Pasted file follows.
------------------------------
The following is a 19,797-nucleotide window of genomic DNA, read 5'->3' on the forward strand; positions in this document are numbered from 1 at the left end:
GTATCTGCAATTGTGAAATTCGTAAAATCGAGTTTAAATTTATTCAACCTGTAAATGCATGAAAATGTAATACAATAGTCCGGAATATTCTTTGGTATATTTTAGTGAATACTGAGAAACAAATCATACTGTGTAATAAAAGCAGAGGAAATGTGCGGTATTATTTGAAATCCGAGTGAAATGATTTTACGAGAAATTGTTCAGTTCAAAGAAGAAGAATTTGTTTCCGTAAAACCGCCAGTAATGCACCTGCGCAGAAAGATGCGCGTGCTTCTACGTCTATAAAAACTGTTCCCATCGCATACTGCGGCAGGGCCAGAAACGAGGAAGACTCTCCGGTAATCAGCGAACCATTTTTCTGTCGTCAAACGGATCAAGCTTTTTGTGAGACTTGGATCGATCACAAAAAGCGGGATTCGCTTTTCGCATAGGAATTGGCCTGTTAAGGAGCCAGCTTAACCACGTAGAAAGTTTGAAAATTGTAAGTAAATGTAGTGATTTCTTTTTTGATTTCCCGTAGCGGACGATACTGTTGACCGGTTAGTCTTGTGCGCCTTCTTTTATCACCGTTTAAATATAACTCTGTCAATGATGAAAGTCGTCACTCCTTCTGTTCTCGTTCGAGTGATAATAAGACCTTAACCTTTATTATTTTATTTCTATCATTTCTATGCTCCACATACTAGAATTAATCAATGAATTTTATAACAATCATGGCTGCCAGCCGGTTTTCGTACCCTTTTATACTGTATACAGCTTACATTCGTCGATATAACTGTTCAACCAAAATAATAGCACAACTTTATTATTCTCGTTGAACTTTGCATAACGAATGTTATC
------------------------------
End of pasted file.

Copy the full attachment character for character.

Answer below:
The following is a 19,797-nucleotide window of genomic DNA, read 5'->3' on the forward strand; positions in this document are numbered from 1 at the left end:
GTATCTGCAATTGTGAAATTCGTAAAATCGAGTTTAAATTTATTCAACCTGTAAATGCATGAAAATGTAATACAATAGTCCGGAATATTCTTTGGTATATTTTAGTGAATACTGAGAAACAAATCATACTGTGTAATAAAAGCAGAGGAAATGTGCGGTATTATTTGAAATCCGAGTGAAATGATTTTACGAGAAATTGTTCAGTTCAAAGAAGAAGAATTTGTTTCCGTAAAACCGCCAGTAATGCACCTGCGCAGAAAGATGCGCGTGCTTCTACGTCTATAAAAACTGTTCCCATCGCATACTGCGGCAGGGCCAGAAACGAGGAAGACTCTCCGGTAATCAGCGAACCATTTTTCTGTCGTCAAACGGATCAAGCTTTTTGTGAGACTTGGATCGATCACAAAAAGCGGGATTCGCTTTTCGCATAGGAATTGGCCTGTTAAGGAGCCAGCTTAACCACGTAGAAAGTTTGAAAATTGTAAGTAAATGTAGTGATTTCTTTTTTGATTTCCCGTAGCGGACGATACTGTTGACCGGTTAGTCTTGTGCGCCTTCTTTTATCACCGTTTAAATATAACTCTGTCAATGATGAAAGTCGTCACTCCTTCTGTTCTCGTTCGAGTGATAATAAGACCTTAACCTTTATTATTTTATTTCTATCATTTCTATGCTCCACATACTAGAATTAATCAATGAATTTTATAACAATCATGGCTGCCAGCCGGTTTTCGTACCCTTTTATACTGTATACAGCTTACATTCGTCGATATAACTGTTCAACCAAAATAATAGCACAACTTTATTATTCTCGTTGAACTTTGCATAACGAATGTTATC